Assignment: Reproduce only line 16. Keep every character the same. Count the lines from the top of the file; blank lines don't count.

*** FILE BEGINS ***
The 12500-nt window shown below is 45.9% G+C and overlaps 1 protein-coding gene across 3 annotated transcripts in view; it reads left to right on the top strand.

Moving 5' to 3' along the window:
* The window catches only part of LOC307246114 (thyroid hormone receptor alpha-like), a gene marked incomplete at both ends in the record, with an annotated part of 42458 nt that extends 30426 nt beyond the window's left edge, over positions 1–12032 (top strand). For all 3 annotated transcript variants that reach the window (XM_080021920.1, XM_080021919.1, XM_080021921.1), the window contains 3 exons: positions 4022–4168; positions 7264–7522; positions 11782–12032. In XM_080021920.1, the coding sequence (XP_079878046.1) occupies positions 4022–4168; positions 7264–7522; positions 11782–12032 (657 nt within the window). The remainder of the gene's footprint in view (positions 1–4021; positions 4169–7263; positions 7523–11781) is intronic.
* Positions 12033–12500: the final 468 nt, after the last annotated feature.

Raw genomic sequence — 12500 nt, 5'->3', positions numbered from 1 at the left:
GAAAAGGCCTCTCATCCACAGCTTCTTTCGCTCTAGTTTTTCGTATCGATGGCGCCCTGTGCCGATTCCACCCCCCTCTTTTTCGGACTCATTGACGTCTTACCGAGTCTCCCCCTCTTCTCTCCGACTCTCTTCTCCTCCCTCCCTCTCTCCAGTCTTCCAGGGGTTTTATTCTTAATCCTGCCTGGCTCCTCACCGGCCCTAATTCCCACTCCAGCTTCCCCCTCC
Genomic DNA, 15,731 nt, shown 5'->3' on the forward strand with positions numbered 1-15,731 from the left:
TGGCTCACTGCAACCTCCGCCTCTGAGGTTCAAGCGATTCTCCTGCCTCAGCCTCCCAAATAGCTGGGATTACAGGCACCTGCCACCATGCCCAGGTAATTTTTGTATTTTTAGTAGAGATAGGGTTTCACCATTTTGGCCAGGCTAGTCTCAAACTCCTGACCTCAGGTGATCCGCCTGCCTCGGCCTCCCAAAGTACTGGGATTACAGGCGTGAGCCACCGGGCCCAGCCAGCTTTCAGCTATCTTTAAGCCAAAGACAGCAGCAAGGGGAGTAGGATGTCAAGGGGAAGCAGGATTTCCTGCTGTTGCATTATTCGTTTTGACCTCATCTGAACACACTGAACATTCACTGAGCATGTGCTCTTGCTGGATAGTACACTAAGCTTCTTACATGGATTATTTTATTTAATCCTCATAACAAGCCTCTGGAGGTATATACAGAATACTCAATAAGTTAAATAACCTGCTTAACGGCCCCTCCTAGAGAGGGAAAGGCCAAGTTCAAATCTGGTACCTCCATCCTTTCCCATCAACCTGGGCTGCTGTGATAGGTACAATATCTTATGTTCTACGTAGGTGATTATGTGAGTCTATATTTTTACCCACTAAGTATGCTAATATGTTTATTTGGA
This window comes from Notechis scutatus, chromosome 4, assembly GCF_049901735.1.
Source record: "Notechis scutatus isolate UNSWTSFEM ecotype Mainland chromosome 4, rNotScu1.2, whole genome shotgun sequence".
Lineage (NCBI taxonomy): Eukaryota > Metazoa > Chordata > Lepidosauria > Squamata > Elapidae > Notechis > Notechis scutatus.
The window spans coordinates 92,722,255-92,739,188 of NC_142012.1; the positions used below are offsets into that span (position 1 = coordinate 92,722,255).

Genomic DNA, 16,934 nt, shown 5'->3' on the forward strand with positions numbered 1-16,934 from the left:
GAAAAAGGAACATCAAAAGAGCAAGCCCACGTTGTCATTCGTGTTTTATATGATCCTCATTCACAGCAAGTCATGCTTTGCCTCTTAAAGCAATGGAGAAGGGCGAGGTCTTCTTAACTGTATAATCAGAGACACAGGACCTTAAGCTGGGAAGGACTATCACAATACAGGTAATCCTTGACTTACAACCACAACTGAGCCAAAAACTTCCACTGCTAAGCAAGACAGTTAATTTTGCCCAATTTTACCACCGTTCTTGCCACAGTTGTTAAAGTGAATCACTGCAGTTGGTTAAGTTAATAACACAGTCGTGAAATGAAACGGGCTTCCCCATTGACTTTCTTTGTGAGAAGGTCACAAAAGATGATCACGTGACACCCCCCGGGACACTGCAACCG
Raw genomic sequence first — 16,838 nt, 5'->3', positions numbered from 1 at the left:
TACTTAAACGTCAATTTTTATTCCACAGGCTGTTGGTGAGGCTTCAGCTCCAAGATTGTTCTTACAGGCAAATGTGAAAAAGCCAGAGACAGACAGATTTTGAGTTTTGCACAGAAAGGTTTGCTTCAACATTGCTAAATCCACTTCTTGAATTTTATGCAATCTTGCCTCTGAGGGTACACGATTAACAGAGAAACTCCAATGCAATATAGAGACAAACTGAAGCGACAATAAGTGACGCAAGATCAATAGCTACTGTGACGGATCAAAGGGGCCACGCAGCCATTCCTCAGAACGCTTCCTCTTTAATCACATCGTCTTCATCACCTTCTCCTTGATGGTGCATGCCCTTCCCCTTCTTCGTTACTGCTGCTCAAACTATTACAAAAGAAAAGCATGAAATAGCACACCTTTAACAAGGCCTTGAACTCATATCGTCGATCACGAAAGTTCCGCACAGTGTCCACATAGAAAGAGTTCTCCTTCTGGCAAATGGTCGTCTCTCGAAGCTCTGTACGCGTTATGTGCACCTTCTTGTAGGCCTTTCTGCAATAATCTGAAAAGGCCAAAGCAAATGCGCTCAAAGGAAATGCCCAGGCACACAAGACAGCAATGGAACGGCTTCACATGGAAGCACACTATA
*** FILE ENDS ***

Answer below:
TACTTAAACGTCAATTTTTATTCCACAGGCTGTTGGTGAGGCTTCAGCTCCAAGATTGTTCTTACAGGCAAATGTGAAAAAGCCAGAGACAGACAGATTTTGAGTTTTGCACAGAAAGGTTTGCTTCAACATTGCTAAATCCACTTCTTGAATTTTATGCAATCTTGCCTCTGAGGGTACACGATTAACAGAGAAACTCCAATGCAATATAGAGACAAACTGAAGCGACAATAAGTGACGCAAGATCAATAGCTACTGTGACGGATCAAAGGGGCCACGCAGCCATTCCTCAGAACGCTTCCTCTTTAATCACATCGTCTTCATCACCTTCTCCTTGATGGTGCATGCCCTTCCCCTTCTTCGTTACTGCTGCTCAAACTATTACAAAAGAAAAGCATGAAATAGCACACCTTTAACAAGGCCTTGAACTCATATCGTCGATCACGAAAGTTCCGCACAGTGTCCACATAGAAAGAGTTCTCCTTCTGGCAAATGGTCGTCTCTCGAAGCTCTGTACGCGTTATGTGCACCTTCTTGTAGGCCTTTCTGCAATAATCTGAAAAGGCCAAAGCAAATGCGCTCAAAGGAAATGCCCAGGCACACAAGACAGCAATGGAACGGCTTCACATGGAAGCACACTATA